In the city, everything is coming up green, but further north and rural, we see mostly purple and gray. No school-box Crayola Spring Green or Fern for us. Native Oklahoma redbuds (Cercis canadensis) dot the countryside with color where they stand against charcoal gray, scrub oaks. The oaks don’t trust our warm weather. They’ve been fooled before.
As I write, dark gray storm clouds gather overhead, and raindrops splatter outside my open windows. We had fierce storms last night that spawned nighttime tornadoes (the most dangerous kind) at 1:00 a.m. They danced all around my house, one coming within three tenths of a mile. Another hit part of Edmond causing damage, but no one was hurt.
I was asleep and heard nothing until the one land-line telephone we still own rang downstairs. HH and I woke and discovered we’d lost power. Losing electricity isn’t unusual where we live. With the storms raging outside, I knew if someone was calling at 2:00 a.m., there must be a tornado nearby. We grabbed our travel television and went to the car in the garage to see what we could see. The tornado had passed us by. We are finally investing in a weather radio. HH is buying one today.
More severe weather is expected this afternoon and evening. Does it worry me? Nah. I’m a lifetime Oklahoman. I have my own “fraidy hole.” Like everyone else in the state, I watch the weather for sport this time of year. Handsome meteorologists, possessing enough stage presence for Shakespeare, use HD doppler radar and human storm chasers to spot lowering wall clouds and twisters. You can even get live, streaming, storm information if you so desire. In the spring, weather is big news and big business for our local stations.
You might think the gray landscape is depressing, but it isn’t. Those redbuds hold promise, for when their purple blossoms appear, I know spring is truly here. Maybe, the state’s pioneers thought so too. The redbud is Oklahoma’s state tree, but according to Gene Curtis of the Tulsa World, the resolution met with controversy in 1937. Some of the women’s gardening clubs believed the redbud was the tree on which Judas Iscariot hanged himself. After research by Dr. G. F. Gray, of Oklahoma A&M College (now Oklahoma State University,) it was decided that the Oklahoma redbud was not the same tree, only a distant relative.
The most common variety of redbud is our native species. The cultivar ‘Oklahoma,’ distinctive for its glossy and thick, leathery leaves, was developed from plants discovered in the Arbuckle Mountains. Those leaves make it ideal for planting in sunny dry sites.
Other cultivars have been chosen for their brilliant flowers. Many can be found at this North Carolina University website. I also found photos of several of the commercially available cultivars at Sooner Plant Farm.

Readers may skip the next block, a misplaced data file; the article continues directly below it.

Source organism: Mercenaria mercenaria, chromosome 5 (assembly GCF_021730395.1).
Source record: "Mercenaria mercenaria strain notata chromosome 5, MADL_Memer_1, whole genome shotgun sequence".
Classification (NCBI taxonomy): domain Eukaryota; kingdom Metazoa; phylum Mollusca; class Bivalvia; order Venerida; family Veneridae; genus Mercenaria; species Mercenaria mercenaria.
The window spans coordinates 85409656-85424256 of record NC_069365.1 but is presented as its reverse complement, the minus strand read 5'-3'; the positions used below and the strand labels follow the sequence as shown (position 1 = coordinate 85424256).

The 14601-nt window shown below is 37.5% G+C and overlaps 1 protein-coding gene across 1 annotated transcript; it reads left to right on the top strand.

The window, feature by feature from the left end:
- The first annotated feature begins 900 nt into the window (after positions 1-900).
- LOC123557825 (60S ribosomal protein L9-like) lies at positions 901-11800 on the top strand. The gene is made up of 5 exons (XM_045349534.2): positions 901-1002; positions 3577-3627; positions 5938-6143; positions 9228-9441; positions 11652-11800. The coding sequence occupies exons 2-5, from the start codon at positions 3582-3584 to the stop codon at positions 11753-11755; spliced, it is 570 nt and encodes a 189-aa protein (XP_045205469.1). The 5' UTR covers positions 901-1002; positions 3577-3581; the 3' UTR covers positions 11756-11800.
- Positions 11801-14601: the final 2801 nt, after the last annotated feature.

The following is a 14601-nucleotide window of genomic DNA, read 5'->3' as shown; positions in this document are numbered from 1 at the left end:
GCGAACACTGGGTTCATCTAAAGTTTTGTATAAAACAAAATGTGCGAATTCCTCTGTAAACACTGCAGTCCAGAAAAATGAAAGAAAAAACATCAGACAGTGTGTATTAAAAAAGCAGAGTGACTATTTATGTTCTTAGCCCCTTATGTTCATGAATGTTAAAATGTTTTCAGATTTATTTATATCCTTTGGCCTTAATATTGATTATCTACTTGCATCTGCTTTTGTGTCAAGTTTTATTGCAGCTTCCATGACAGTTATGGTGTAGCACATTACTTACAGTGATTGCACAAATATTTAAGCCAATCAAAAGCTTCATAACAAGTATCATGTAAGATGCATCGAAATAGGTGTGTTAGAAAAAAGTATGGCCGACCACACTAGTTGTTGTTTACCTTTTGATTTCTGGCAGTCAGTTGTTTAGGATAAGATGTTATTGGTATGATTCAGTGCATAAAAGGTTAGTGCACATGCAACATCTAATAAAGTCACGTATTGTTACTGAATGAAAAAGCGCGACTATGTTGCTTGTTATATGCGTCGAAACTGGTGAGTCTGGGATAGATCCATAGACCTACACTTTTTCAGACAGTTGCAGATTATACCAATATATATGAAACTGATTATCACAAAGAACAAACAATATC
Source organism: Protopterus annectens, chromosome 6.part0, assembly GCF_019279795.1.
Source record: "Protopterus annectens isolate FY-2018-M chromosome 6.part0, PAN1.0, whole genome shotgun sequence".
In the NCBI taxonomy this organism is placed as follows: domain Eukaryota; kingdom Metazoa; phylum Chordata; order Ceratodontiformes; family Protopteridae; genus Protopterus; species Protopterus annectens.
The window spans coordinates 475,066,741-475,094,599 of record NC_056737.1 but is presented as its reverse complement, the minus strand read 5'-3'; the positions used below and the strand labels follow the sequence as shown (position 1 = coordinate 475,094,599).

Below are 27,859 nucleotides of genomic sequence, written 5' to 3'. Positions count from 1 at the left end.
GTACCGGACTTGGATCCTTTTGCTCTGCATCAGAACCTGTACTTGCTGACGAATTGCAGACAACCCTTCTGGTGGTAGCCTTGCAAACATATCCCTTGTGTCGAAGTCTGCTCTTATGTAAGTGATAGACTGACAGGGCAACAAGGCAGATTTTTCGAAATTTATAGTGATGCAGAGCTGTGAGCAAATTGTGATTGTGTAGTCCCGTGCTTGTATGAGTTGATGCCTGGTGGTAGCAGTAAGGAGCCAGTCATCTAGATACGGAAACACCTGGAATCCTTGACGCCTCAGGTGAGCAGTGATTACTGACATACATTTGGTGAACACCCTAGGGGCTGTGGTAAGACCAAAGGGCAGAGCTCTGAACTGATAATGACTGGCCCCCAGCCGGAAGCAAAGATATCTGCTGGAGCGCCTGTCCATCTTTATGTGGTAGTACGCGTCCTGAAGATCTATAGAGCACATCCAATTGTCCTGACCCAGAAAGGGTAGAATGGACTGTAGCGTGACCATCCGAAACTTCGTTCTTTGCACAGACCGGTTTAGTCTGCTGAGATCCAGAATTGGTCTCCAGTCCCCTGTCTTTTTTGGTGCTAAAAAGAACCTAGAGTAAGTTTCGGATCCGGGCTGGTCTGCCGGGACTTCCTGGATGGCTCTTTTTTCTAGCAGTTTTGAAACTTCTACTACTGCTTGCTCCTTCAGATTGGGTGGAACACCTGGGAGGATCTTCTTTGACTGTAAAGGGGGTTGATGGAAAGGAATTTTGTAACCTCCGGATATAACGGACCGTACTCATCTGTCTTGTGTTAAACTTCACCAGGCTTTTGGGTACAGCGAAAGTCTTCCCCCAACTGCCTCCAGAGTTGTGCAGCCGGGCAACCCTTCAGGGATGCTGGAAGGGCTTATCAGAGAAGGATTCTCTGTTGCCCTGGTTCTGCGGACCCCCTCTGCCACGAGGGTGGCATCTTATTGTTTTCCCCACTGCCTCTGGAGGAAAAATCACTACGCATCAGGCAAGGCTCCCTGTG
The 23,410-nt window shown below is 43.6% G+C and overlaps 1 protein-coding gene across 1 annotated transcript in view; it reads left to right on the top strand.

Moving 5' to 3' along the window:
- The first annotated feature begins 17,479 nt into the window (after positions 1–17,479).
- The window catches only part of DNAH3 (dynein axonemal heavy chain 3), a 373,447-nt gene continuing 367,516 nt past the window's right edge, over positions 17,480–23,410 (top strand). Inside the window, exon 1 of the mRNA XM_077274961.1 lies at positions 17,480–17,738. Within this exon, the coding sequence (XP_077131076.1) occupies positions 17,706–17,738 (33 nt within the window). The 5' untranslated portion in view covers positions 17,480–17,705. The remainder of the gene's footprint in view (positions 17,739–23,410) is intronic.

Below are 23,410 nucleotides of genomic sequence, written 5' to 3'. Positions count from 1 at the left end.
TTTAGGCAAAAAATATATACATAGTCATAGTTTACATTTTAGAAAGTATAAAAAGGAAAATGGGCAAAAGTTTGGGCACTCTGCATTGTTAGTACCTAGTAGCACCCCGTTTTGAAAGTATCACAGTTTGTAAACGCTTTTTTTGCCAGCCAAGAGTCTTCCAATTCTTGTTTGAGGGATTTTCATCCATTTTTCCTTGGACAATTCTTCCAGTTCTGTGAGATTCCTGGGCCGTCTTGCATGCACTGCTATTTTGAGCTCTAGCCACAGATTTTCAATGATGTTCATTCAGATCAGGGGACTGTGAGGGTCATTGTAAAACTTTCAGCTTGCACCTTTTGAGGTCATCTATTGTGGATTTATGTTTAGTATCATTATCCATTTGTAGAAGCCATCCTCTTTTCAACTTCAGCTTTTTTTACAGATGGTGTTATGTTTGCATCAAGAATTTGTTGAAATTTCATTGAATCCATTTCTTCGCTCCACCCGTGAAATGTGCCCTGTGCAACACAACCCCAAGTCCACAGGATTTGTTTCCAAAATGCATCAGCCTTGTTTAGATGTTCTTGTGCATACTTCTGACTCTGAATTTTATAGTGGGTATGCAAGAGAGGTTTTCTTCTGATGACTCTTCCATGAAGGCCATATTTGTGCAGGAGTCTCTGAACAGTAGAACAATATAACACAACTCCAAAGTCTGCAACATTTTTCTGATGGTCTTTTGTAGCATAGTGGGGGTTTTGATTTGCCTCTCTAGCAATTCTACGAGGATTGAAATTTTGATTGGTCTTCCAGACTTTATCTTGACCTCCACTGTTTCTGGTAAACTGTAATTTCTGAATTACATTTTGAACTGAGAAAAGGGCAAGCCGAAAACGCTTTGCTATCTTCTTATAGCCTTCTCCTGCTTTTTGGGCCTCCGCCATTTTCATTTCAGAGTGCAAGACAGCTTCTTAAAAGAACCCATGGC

Note: I wrote this post on March 31, but I didn’t want to publish two posts in one day. The storms I wrote about happened on March 30. We’re due for more severe weather on Thursday. Ah, spring in Oklahoma, can you hear it roar?
Our redbuds bloomed in mid-March, and I recall a landscape very similar to yours when I drove around the city with my sister. She has a habit of pointing at and showing off every single piece of new or interesting foliage (she is much more botanically minded than I), so not a single redbud escaped my notice. I was thankful, though, because, like OK is right now, Austin was all grays and browns with a small spattering of the hopeful purple and occasional red from the little possum-haw trees. It’s quite different today, but this post sort of transported me back a few weeks.
Hanako, thank you for all of your sensitive and wonderful comments. I love reading them.~~Dee
Your storms sound scary to me! I have a girlfriend who moved to Edmond two years ago and that tornado you wrote about touched down near them. I don’t think she got any sleep that night. Stay safe.
Yeah, Kathleen, that one was a doozie. You get used to it though.~~Dee
Redbuds are fantastic trees. I’ve wondered sometimes why it isn’t the state tree here in Tennessee (Tulip Poplar). It’s everywhere. If you are ever driving down I40 in spring through the upper Cumberland area (Cookeville, Crossville) you will find redbuds blooming in a profusion of purple. We have three in our yard, one old one in the very back and two I planted last year. Great trees!
Hi Dave, I didn’t know the Tulip Poplar was the state tree of TN. I learn something new everyday.~~Dee
I am drawn to the starkness of the un-leafed landscape.
I love its shapes.
But I feel pale after reading your post (and the comments).
The winds which caused so much concern here are pathetic in comparison.
I was frightened just reading about tornadoes – and hurricanes – and earthquakes – and fires.
What can one say?
Esther, you get used to it. Really.~~Dee
Thank you for your comment. I love the pictures of these blossoms I forced blossoms one year and it came out lovely! Your pictures make me wish things were blossoming here…
Louis, I hope you have blooming things soon too.~~Dee
Oh, my gosh, Dee. Praying for your family’s safety! Yes, it’s all what you are used to. There’s a line in the I Ching about repetition to danger becoming “normal” (paraphrasing ever so slightly). I think earthquakes and floods and fires are normal…I’ve been through two MAJOR quakes. Not happy. I think over time we learn what to do to survive in those circumstances, so we feel more prepared. I would not know what to do in a tornado. I know living in NC unnerved me completely. I did not know how to handle trees icing over and branches falling from the sky. Redbuds are blossoming outside my office window. What a juxtaposition. Life and death. Kathryn xox
Kathryn, you see, earthquakes scare me.~~Dee
Happy to hear you weathered the storms safely; take good care on Thursday.
The Oklahoma redbuds are just as beautiful as Texas redbuds. 😉
Dee thanks again for your generous comment on my blog. Those who have not grown up with weather like ours don’t seem to want it. But, I don’t want earthquakes and hurricanes! It’s what you are used to. Like you, I love watching the awesome beauty and power of a storm. And the air aftewards is heavenly. It smells so alive! Great post and pictures of your state tree. (Isn’t that funny about the red bud possibly being the tree of Judas!)